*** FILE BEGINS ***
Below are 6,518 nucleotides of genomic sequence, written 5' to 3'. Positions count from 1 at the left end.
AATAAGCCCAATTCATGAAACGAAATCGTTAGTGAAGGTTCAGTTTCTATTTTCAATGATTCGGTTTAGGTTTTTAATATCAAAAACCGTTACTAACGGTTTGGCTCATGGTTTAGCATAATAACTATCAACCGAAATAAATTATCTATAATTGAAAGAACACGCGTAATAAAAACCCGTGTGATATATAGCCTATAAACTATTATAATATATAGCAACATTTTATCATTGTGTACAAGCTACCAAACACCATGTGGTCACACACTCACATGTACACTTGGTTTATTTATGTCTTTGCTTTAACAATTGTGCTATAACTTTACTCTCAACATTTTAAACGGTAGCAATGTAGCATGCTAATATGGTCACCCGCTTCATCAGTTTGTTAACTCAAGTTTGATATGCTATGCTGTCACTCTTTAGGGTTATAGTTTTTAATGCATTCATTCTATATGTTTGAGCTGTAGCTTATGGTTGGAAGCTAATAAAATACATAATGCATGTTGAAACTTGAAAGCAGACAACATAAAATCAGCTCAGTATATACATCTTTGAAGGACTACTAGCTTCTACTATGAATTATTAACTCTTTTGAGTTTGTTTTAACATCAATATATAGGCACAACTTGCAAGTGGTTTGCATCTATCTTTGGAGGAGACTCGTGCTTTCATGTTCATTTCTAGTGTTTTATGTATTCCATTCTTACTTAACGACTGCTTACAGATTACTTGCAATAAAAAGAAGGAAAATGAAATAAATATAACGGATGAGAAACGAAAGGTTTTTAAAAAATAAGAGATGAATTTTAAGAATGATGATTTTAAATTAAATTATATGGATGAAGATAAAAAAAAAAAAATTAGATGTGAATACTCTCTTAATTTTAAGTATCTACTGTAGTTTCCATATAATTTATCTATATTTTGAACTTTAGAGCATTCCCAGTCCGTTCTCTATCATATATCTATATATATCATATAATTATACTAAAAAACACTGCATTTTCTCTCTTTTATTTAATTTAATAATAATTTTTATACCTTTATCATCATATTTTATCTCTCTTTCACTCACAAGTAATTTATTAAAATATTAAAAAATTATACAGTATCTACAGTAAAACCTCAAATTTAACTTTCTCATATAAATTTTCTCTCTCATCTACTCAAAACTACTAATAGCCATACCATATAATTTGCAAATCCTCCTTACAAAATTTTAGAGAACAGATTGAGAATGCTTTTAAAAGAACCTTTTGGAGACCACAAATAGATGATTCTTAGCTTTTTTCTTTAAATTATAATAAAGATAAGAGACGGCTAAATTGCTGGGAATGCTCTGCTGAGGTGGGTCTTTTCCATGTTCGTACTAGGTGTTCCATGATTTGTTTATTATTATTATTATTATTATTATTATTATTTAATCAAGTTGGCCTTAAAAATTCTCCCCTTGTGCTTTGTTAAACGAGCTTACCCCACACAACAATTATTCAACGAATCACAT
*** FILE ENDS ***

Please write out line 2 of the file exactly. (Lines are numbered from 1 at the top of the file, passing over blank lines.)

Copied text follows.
AATAAGCCCAATTCATGAAACGAAATCGTTAGTGAAGGTTCAGTTTCTATTTTCAATGATTCGGTTTAGGTTTTTAATATCAAAAACCGTTACTAACGGTTTGGCTCATGGTTTAGCATAATAACTATCAACCGAAATAAATTATCTATAATTGAAAGAACACGCGTAATAAAAACCCGTGTGATATATAGCCTATAAACTATTATAATATATAGCAACATTTTATCATTGTGTACAAGCTACCAAACACCATGTGGTCACACACTCACATGTACACTTGGTTTATTTATGTCTTTGCTTTAACAATTGTGCTATAACTTTACTCTCAACATTTTAAACGGTAGCAATGTAGCATGCTAATATGGTCACCCGCTTCATCAGTTTGTTAACTCAAGTTTGATATGCTATGCTGTCACTCTTTAGGGTTATAGTTTTTAATGCATTCATTCTATATGTTTGAGCTGTAGCTTATGGTTGGAAGCTAATAAAATACATAATGCATGTTGAAACTTGAAAGCAGACAACATAAAATCAGCTCAGTATATACATCTTTGAAGGACTACTAGCTTCTACTATGAATTATTAACTCTTTTGAGTTTGTTTTAACATCAATATATAGGCACAACTTGCAAGTGGTTTGCATCTATCTTTGGAGGAGACTCGTGCTTTCATGTTCATTTCTAGTGTTTTATGTATTCCATTCTTACTTAACGACTGCTTACAGATTACTTGCAATAAAAAGAAGGAAAATGAAATAAATATAACGGATGAGAAACGAAAGGTTTTTAAAAAATAAGAGATGAATTTTAAGAATGATGATTTTAAATTAAATTATATGGATGAAGATAAAAAAAAAAAAATTAGATGTGAATACTCTCTTAATTTTAAGTATCTACTGTAGTTTCCATATAATTTATCTATATTTTGAACTTTAGAGCATTCCCAGTCCGTTCTCTATCATATATCTATATATATCATATAATTATACTAAAAAACACTGCATTTTCTCTCTTTTATTTAATTTAATAATAATTTTTATACCTTTATCATCATATTTTATCTCTCTTTCACTCACAAGTAATTTATTAAAATATTAAAAAATTATACAGTATCTACAGTAAAACCTCAAATTTAACTTTCTCATATAAATTTTCTCTCTCATCTACTCAAAACTACTAATAGCCATACCATATAATTTGCAAATCCTCCTTACAAAATTTTAGAGAACAGATTGAGAATGCTTTTAAAAGAACCTTTTGGAGACCACAAATAGATGATTCTTAGCTTTTTTCTTTAAATTATAATAAAGATAAGAGACGGCTAAATTGCTGGGAATGCTCTGCTGAGGTGGGTCTTTTCCATGTTCGTACTAGGTGTTCCATGATTTGTTTATTATTATTATTATTATTATTATTATTATTTAATCAAGTTGGCCTTAAAAATTCTCCCCTTGTGCTTTGTTAAACGAGCTTACCCCACACAACAATTATTCAACGAATCACAT